For the next five months, we'll periodically feature a post by coaching student Amy Shuman, who is currently enrolled in our Coaching for Life and Work program. She will share her insights and offer readers a glimpse into what it's like to be a coaching student.
Week 1: Coaching is about connection
By Amy Shuman
The weekend was finally here! It seemed like ages ago that I had applied to be part of this program, and now here I was, driving up to the garage, following the signs, entering a room of 28 strangers and wondering what was in store.
In the back of my head I could almost hear Elsa singing “Into the Unknown” as I threw myself into the possibilities of what the day would bring. Something had called me to coaching, and now I was in a room of people who likely had that in common with me. I was optimistic from the start that I would like these people.
The day’s main agenda item was seemingly simple: connect.
Coaching is about connection.
Hearing that short phrase started my mind twirling down a rabbit hole. Connection sounds… wonderful. Connection is one of our basic human needs, and yet it's complicated. We all crave connection, and I suspect we also struggle with it. Perhaps this agenda was not as simple at all.
Our first big chance to connect was to find a partner and introduce ourselves (a familiar sort of thing to do in a workshop). I found myself wondering how to boil down my whole life into 3 minutes. The things I chose to share would immediately form an impression and I wanted it to be a good one. I wondered what I could say to sound accomplished but not boastful, and how I could convey all my passion for people development. Instead, I went to my default place of sharing basic stuff like where I work, what my job title is, how long I have been there, etc. A lot of facts. I talked and then she talked and then I talked a little more until they said time was up.
Little did I know that we would actually have to introduce our partners to the whole room once the conversation was done. I had spent the time so concerned with what to say that I hadn’t been concentrating much on the listening part. Fast forward and its now it’s my turn to introduce my partner. (Sarah? Was her name Sarah?) Perhaps you can relate to the panic I was feeling. My heart started to race as I wanted my new friend to get the impression that I was paying attention when she spoke. I hadn’t taken any notes. Where was she from? Did she tell me the name of her business? Am I confusing her with another person who I had talked to while getting my tea? Too late. Had to say something. I looked to her for approval as I told the room about her, and she smiled to indicate I got the details right.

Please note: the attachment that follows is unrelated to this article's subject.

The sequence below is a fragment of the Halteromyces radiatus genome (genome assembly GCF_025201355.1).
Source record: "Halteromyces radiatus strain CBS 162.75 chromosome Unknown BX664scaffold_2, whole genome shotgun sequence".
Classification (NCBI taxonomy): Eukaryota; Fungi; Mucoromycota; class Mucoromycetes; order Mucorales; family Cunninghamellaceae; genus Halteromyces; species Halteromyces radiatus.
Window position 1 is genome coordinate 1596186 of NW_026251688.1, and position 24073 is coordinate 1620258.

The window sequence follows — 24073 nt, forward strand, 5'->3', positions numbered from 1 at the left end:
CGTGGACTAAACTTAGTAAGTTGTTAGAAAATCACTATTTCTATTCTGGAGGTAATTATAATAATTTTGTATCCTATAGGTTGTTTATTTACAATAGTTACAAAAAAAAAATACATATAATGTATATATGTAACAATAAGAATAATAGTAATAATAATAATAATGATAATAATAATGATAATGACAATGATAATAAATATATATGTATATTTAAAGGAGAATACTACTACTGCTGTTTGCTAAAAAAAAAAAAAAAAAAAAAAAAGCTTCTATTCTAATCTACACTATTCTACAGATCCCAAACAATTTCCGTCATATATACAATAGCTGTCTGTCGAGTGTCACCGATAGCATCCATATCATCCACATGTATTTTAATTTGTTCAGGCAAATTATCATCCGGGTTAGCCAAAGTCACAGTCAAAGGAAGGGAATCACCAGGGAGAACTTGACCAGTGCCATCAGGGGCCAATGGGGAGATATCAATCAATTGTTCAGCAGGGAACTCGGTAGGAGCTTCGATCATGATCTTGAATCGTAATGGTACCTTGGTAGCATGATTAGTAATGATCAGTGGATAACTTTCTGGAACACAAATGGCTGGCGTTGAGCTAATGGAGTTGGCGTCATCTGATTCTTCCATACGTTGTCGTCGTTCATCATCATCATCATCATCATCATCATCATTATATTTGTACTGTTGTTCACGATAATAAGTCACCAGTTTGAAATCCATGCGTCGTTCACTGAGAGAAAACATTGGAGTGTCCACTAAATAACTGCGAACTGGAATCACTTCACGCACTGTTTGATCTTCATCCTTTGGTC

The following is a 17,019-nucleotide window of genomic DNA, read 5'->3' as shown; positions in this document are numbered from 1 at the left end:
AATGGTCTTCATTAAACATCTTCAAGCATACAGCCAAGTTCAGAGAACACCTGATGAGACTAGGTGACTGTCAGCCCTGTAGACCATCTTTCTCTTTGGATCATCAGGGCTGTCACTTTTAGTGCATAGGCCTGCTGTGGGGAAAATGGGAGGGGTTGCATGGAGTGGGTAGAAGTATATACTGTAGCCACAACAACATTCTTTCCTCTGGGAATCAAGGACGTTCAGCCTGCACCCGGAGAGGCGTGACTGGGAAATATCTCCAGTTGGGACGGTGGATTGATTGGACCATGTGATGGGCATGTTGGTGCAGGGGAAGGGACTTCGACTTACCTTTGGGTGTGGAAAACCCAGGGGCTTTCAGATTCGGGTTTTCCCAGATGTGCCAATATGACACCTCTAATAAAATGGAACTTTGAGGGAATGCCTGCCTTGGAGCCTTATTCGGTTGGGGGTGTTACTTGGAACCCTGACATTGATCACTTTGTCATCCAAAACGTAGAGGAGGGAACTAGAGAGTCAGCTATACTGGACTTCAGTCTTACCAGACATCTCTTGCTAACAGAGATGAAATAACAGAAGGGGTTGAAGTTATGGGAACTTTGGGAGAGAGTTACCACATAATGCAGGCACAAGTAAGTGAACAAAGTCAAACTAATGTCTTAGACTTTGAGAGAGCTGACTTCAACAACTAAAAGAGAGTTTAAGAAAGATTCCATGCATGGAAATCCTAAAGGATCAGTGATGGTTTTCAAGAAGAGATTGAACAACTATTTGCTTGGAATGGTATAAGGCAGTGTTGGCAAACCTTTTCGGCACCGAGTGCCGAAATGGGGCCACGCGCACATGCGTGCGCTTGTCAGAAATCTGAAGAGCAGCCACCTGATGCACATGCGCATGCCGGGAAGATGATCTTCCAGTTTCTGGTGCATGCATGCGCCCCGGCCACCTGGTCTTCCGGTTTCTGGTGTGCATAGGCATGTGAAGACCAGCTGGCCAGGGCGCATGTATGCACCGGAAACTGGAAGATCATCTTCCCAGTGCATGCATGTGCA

Next she had to introduce me. As I heard the parts she shared I became more critical of the things I had chosen to talk about. One of these days I really ought to practice those elevator pitches people always are talking about. C'est la vie.
It dawned on me as I looked around that I was in a room full of people who care a great deal about making lives better. A room full of people who want to better themselves so that they can better others. People who might also be dissecting this basic introduction activity and drawing parallels to the work of a coach and loving it.
Coaching creates a deeper level of connection. It's more than just having an every day casual conversation. Coaching is the space where all the questions you wished someone would ask you live, and the time to answer them.
One of the most amazing benefits of taking this course in person is that we get to experience the learning in real time, together, with real live people. How many times in our lives do we get to focus on connection with a room full of people who want to do the same? When’s the last time you spent a day in togetherness with other humans with a journal and a pen and no other tasks to complete? What would it mean to you to be part of something like that?
These are my people.
And I'm ready to get started.